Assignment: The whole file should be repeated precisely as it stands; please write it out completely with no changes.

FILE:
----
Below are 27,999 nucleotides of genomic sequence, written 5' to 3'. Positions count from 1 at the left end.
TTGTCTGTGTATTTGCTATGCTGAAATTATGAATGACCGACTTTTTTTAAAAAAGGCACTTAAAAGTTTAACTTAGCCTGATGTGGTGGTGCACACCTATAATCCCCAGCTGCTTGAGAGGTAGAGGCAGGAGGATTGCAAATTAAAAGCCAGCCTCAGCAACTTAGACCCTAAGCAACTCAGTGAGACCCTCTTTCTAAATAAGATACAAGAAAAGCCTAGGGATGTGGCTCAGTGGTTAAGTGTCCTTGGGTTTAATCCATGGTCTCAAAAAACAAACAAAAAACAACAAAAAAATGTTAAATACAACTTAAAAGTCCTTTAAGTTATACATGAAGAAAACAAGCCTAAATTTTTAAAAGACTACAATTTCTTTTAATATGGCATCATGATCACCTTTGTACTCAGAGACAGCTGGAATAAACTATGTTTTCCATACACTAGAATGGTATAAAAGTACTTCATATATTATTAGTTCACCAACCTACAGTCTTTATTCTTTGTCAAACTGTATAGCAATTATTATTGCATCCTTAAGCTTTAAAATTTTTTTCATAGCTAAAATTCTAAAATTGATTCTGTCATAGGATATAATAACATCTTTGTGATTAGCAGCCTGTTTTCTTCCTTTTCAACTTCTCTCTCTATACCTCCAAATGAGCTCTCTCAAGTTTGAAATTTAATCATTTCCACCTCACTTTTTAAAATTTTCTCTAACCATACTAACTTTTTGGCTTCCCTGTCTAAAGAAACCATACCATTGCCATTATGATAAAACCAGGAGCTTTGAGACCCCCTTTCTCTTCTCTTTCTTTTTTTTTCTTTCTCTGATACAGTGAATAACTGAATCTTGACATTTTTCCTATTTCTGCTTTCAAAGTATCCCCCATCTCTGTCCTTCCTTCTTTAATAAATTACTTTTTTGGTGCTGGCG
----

Below are 27,999 nucleotides of genomic sequence, written 5' to 3'. Positions count from 1 at the left end.
TTGTCTGTGTATTTGCTATGCTGAAATTATGAATGACCGACTTTTTTTAAAAAAGGCACTTAAAAGTTTAACTTAGCCTGATGTGGTGGTGCACACCTATAATCCCCAGCTGCTTGAGAGGTAGAGGCAGGAGGATTGCAAATTAAAAGCCAGCCTCAGCAACTTAGACCCTAAGCAACTCAGTGAGACCCTCTTTCTAAATAAGATACAAGAAAAGCCTAGGGATGTGGCTCAGTGGTTAAGTGTCCTTGGGTTTAATCCATGGTCTCAAAAAACAAACAAAAAACAACAAAAAAATGTTAAATACAACTTAAAAGTCCTTTAAGTTATACATGAAGAAAACAAGCCTAAATTTTTAAAAGACTACAATTTCTTTTAATATGGCATCATGATCACCTTTGTACTCAGAGACAGCTGGAATAAACTATGTTTTCCATACACTAGAATGGTATAAAAGTACTTCATATATTATTAGTTCACCAACCTACAGTCTTTATTCTTTGTCAAACTGTATAGCAATTATTATTGCATCCTTAAGCTTTAAAATTTTTTTCATAGCTAAAATTCTAAAATTGATTCTGTCATAGGATATAATAACATCTTTGTGATTAGCAGCCTGTTTTCTTCCTTTTCAACTTCTCTCTCTATACCTCCAAATGAGCTCTCTCAAGTTTGAAATTTAATCATTTCCACCTCACTTTTTAAAATTTTCTCTAACCATACTAACTTTTTGGCTTCCCTGTCTAAAGAAACCATACCATTGCCATTATGATAAAACCAGGAGCTTTGAGACCCCCTTTCTCTTCTCTTTCTTTTTTTTTCTTTCTCTGATACAGTGAATAACTGAATCTTGACATTTTTCCTATTTCTGCTTTCAAAGTATCCCCCATCTCTGTCCTTCCTTCTTTAATAAATTACTTTTTTGGTGCTGGCG